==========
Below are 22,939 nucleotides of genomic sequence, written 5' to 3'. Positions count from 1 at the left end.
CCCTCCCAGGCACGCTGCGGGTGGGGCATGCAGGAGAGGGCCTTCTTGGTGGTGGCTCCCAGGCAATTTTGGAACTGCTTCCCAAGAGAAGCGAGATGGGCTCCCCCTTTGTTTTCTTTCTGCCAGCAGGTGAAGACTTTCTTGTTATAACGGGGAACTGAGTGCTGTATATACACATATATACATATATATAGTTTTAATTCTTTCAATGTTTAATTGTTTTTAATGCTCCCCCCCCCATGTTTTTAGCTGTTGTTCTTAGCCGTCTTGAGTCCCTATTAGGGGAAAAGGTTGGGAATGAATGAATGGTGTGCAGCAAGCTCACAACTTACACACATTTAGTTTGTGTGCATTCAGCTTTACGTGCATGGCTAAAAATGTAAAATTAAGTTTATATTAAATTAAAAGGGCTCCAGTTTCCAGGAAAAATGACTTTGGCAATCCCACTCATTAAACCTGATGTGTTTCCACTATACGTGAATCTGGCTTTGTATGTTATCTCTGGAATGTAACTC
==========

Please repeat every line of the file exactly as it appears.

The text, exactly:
Below are 22,939 nucleotides of genomic sequence, written 5' to 3'. Positions count from 1 at the left end.
CCCTCCCAGGCACGCTGCGGGTGGGGCATGCAGGAGAGGGCCTTCTTGGTGGTGGCTCCCAGGCAATTTTGGAACTGCTTCCCAAGAGAAGCGAGATGGGCTCCCCCTTTGTTTTCTTTCTGCCAGCAGGTGAAGACTTTCTTGTTATAACGGGGAACTGAGTGCTGTATATACACATATATACATATATATAGTTTTAATTCTTTCAATGTTTAATTGTTTTTAATGCTCCCCCCCCCATGTTTTTAGCTGTTGTTCTTAGCCGTCTTGAGTCCCTATTAGGGGAAAAGGTTGGGAATGAATGAATGGTGTGCAGCAAGCTCACAACTTACACACATTTAGTTTGTGTGCATTCAGCTTTACGTGCATGGCTAAAAATGTAAAATTAAGTTTATATTAAATTAAAAGGGCTCCAGTTTCCAGGAAAAATGACTTTGGCAATCCCACTCATTAAACCTGATGTGTTTCCACTATACGTGAATCTGGCTTTGTATGTTATCTCTGGAATGTAACTC